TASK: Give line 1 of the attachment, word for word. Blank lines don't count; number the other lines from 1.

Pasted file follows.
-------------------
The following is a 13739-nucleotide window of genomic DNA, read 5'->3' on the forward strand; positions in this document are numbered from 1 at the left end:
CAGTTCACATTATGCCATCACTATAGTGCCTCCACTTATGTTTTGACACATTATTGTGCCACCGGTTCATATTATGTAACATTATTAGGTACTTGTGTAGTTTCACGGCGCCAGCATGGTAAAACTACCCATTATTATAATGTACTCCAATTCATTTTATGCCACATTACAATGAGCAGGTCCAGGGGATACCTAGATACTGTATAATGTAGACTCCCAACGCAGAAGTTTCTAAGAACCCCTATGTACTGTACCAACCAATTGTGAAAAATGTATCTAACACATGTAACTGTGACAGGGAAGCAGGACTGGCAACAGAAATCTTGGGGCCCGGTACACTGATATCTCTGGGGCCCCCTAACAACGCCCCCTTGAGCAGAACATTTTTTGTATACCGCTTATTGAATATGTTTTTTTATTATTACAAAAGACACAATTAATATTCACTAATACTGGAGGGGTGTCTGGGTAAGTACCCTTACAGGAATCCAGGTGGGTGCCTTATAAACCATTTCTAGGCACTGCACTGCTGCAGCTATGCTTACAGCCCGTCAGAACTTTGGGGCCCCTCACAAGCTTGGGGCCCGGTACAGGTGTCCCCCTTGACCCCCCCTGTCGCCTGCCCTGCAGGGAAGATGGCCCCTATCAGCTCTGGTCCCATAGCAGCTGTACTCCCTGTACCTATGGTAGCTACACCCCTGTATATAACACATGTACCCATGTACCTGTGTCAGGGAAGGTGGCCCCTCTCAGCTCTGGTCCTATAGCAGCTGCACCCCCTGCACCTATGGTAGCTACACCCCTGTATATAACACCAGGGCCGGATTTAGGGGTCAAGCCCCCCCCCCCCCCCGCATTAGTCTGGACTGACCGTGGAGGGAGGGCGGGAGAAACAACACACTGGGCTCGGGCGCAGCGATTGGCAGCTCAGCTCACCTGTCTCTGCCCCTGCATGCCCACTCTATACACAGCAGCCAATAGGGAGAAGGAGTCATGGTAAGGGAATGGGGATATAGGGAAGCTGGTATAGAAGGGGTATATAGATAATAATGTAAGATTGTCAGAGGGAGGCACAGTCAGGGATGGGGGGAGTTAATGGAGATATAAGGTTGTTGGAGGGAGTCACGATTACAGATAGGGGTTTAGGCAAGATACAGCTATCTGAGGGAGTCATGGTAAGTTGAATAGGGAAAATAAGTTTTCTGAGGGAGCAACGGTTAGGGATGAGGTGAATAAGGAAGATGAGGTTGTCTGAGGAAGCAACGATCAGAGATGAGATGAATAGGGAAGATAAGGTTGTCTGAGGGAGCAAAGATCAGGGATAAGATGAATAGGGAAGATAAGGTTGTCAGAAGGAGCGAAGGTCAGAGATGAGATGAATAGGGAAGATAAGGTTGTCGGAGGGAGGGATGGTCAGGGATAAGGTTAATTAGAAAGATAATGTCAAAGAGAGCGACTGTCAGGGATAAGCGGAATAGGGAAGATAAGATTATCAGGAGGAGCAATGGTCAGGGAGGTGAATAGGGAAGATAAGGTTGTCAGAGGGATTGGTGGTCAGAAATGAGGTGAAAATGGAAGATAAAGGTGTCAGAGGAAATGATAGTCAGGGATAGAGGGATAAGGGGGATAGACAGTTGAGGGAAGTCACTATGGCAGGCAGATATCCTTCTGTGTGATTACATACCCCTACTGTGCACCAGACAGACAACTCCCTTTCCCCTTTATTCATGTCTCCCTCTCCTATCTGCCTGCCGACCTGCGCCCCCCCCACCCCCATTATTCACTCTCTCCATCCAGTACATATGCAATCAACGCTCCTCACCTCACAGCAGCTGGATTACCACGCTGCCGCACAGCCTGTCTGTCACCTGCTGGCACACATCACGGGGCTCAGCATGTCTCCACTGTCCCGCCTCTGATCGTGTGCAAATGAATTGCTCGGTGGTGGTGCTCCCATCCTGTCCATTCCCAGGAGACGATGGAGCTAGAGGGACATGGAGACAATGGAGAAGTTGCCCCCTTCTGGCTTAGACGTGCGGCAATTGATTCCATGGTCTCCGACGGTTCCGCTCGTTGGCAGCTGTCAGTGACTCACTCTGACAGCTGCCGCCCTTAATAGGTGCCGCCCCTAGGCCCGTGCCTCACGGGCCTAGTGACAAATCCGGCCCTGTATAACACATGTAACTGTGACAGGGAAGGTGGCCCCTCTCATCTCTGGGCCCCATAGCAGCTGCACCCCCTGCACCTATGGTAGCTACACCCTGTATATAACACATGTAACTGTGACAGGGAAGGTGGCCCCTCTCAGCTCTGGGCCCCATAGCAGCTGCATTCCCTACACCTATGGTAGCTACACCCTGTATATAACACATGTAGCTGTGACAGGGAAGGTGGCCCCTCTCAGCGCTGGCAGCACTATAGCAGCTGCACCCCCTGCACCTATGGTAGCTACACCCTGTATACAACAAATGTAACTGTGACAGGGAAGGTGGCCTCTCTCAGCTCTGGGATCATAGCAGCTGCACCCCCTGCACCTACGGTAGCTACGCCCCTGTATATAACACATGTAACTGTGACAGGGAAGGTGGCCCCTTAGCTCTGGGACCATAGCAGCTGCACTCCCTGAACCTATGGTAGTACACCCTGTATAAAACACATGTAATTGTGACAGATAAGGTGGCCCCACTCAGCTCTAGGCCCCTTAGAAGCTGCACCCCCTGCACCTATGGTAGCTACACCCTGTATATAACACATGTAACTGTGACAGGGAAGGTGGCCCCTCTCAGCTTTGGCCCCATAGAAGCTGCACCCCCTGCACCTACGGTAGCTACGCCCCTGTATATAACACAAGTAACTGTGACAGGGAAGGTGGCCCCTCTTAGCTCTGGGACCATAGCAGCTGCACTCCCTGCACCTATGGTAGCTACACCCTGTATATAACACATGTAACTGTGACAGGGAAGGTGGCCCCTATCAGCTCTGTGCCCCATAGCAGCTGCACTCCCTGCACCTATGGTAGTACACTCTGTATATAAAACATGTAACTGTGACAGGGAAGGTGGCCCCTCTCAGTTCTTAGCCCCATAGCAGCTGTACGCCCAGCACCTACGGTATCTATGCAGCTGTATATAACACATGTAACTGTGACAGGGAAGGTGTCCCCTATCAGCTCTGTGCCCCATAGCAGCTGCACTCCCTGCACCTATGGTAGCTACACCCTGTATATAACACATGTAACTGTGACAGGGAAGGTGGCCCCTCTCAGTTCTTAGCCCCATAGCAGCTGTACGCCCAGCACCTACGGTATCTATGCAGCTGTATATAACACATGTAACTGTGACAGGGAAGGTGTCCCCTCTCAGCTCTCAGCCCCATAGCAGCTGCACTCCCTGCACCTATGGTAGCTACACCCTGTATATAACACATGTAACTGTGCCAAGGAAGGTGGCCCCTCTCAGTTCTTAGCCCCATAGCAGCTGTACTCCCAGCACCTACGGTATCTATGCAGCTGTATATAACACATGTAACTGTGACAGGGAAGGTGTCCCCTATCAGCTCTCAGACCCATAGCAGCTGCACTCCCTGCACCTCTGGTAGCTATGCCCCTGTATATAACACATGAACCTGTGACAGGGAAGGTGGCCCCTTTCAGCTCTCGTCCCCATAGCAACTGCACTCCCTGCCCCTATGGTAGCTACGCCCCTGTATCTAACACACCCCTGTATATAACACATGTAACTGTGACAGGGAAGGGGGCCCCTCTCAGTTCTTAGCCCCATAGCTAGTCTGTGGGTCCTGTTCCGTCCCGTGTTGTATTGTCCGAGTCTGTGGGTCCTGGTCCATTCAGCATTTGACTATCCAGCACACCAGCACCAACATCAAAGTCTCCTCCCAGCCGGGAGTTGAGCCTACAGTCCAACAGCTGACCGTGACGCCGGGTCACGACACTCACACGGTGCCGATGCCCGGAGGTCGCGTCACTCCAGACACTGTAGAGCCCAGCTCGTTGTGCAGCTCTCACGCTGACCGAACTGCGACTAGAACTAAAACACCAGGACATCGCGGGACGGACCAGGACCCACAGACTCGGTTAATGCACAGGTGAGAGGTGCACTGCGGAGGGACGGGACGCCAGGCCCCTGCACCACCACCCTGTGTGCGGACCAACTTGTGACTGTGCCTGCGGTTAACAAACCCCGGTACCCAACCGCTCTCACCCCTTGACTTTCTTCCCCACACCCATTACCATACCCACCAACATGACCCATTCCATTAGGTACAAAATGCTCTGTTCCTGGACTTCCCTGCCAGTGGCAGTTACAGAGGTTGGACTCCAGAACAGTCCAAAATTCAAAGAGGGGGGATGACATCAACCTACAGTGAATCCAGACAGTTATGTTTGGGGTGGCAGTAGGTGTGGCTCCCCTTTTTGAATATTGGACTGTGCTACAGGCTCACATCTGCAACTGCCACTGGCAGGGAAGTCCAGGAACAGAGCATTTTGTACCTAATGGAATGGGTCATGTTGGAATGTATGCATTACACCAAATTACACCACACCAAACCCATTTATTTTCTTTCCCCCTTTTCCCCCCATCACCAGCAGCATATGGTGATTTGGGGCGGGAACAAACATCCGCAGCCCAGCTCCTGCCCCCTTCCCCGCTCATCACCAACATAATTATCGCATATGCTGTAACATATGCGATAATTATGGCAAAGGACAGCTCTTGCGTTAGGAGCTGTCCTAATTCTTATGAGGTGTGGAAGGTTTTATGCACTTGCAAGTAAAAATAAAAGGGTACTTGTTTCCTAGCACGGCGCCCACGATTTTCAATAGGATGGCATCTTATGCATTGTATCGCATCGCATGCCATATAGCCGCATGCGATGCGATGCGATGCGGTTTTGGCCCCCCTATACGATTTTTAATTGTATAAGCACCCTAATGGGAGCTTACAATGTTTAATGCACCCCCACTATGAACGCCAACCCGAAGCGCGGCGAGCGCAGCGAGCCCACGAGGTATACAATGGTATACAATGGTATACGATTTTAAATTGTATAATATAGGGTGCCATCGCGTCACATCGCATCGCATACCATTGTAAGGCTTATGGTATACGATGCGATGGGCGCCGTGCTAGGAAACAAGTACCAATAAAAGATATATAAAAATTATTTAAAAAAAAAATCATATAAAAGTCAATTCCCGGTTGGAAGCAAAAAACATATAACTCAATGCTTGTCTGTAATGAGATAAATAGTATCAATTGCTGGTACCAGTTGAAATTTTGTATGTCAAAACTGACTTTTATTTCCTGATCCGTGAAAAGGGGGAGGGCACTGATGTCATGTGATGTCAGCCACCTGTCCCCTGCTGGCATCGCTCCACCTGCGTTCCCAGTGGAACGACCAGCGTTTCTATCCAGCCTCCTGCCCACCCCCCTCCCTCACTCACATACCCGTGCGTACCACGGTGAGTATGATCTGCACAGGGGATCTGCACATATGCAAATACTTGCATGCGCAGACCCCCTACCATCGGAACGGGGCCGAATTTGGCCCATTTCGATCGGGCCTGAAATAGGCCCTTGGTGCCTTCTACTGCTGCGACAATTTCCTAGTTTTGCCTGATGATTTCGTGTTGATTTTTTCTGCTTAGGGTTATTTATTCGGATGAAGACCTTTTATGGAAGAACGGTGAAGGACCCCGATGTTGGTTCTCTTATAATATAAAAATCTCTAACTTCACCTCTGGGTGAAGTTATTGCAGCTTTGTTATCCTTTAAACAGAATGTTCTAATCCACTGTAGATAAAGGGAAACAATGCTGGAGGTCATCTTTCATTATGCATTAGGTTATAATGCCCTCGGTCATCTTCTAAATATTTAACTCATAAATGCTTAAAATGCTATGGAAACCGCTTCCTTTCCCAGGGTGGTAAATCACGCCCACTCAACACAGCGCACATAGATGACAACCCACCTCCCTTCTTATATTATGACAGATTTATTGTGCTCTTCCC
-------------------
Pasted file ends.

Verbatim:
The following is a 13739-nucleotide window of genomic DNA, read 5'->3' on the forward strand; positions in this document are numbered from 1 at the left end: